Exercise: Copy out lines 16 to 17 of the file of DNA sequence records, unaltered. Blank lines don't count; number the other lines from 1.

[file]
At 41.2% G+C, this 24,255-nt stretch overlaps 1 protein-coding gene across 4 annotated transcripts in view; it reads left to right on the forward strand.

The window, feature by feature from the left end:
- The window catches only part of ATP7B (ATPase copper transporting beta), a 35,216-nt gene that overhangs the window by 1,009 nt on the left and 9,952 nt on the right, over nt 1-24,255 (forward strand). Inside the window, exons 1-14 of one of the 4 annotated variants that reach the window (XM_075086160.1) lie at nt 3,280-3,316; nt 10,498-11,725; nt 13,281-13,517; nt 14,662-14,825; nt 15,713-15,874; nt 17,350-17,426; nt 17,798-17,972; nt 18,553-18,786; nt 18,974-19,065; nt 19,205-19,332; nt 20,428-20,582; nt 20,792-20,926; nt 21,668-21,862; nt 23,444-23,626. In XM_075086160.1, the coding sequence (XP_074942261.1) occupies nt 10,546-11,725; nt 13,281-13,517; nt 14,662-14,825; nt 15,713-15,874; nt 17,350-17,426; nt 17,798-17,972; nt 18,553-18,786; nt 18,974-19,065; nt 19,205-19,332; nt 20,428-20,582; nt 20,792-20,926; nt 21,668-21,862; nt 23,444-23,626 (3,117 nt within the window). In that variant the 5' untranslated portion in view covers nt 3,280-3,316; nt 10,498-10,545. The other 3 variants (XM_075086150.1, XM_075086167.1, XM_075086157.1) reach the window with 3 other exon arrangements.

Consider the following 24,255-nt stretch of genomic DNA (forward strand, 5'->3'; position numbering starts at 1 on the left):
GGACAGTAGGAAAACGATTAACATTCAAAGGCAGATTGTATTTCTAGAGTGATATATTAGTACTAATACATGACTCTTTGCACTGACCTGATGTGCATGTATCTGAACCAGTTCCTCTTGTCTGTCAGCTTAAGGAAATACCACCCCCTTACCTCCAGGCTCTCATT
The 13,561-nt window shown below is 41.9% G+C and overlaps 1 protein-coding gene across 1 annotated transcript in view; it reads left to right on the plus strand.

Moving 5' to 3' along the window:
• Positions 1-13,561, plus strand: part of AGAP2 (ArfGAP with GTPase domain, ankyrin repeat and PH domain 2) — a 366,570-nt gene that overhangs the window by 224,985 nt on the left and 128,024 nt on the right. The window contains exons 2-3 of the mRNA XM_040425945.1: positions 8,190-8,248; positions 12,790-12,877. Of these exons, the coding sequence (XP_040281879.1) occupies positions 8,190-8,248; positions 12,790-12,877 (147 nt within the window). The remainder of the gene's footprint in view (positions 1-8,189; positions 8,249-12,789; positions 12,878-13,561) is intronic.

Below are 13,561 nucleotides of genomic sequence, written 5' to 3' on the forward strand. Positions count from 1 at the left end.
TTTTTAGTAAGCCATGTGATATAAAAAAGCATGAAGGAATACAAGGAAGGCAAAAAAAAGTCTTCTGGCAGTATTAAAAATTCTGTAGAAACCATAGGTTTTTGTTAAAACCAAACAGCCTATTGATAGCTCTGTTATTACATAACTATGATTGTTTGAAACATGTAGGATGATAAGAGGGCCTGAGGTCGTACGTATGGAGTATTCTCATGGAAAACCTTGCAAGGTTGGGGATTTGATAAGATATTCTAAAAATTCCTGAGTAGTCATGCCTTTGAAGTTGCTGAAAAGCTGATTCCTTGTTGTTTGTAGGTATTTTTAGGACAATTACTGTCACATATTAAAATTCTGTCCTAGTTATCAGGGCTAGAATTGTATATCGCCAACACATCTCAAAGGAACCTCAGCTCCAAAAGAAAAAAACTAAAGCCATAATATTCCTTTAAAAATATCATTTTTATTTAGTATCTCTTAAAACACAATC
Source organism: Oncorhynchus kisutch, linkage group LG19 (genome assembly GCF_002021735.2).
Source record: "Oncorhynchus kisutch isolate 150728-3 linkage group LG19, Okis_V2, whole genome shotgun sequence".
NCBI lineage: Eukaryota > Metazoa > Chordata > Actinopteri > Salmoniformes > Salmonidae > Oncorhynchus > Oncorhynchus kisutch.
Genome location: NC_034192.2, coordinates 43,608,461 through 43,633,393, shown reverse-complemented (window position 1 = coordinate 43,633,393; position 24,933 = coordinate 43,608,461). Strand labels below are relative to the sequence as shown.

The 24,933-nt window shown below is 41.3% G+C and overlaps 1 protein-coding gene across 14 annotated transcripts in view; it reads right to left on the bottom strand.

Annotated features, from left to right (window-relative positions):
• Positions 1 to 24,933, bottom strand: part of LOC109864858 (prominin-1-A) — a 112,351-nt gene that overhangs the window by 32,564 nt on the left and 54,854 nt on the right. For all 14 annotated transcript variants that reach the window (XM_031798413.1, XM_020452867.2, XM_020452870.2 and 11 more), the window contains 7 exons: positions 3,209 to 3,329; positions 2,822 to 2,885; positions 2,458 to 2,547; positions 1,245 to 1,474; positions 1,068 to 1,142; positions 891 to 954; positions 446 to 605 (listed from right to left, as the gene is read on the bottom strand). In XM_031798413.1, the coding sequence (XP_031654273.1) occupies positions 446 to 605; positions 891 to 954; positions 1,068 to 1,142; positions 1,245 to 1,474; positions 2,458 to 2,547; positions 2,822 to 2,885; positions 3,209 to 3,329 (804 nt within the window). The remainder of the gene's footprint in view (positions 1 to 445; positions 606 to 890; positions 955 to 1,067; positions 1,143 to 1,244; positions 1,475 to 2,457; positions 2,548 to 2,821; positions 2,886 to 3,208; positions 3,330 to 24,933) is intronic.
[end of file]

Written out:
Annotated features, from left to right (window-relative positions):
• Positions 1 to 24,933, bottom strand: part of LOC109864858 (prominin-1-A) — a 112,351-nt gene that overhangs the window by 32,564 nt on the left and 54,854 nt on the right. For all 14 annotated transcript variants that reach the window (XM_031798413.1, XM_020452867.2, XM_020452870.2 and 11 more), the window contains 7 exons: positions 3,209 to 3,329; positions 2,822 to 2,885; positions 2,458 to 2,547; positions 1,245 to 1,474; positions 1,068 to 1,142; positions 891 to 954; positions 446 to 605 (listed from right to left, as the gene is read on the bottom strand). In XM_031798413.1, the coding sequence (XP_031654273.1) occupies positions 446 to 605; positions 891 to 954; positions 1,068 to 1,142; positions 1,245 to 1,474; positions 2,458 to 2,547; positions 2,822 to 2,885; positions 3,209 to 3,329 (804 nt within the window). The remainder of the gene's footprint in view (positions 1 to 445; positions 606 to 890; positions 955 to 1,067; positions 1,143 to 1,244; positions 1,475 to 2,457; positions 2,548 to 2,821; positions 2,886 to 3,208; positions 3,330 to 24,933) is intronic.